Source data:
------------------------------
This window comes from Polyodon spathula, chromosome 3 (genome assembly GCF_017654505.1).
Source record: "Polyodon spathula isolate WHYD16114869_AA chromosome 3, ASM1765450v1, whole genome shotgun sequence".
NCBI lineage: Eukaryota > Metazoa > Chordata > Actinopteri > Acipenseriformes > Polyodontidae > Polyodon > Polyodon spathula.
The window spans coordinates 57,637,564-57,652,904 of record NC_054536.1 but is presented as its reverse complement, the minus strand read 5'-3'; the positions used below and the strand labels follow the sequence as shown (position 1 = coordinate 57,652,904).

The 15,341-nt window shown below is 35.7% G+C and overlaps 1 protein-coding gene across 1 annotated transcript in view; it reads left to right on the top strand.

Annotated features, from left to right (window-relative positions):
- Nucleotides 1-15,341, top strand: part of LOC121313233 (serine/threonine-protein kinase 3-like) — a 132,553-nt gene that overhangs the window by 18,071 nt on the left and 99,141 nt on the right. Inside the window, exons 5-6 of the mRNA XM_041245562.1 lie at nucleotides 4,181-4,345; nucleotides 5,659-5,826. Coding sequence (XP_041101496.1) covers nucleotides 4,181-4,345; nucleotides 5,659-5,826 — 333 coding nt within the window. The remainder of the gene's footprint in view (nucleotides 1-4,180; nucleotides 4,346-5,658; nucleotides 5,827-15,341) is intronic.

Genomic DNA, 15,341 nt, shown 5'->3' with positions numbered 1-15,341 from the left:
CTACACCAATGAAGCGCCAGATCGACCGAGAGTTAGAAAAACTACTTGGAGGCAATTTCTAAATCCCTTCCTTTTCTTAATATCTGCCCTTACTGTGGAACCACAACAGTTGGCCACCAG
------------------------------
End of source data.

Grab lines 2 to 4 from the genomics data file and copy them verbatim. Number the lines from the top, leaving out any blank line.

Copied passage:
Source record: "Polyodon spathula isolate WHYD16114869_AA chromosome 3, ASM1765450v1, whole genome shotgun sequence".
NCBI lineage: Eukaryota > Metazoa > Chordata > Actinopteri > Acipenseriformes > Polyodontidae > Polyodon > Polyodon spathula.
The window spans coordinates 57,637,564-57,652,904 of record NC_054536.1 but is presented as its reverse complement, the minus strand read 5'-3'; the positions used below and the strand labels follow the sequence as shown (position 1 = coordinate 57,652,904).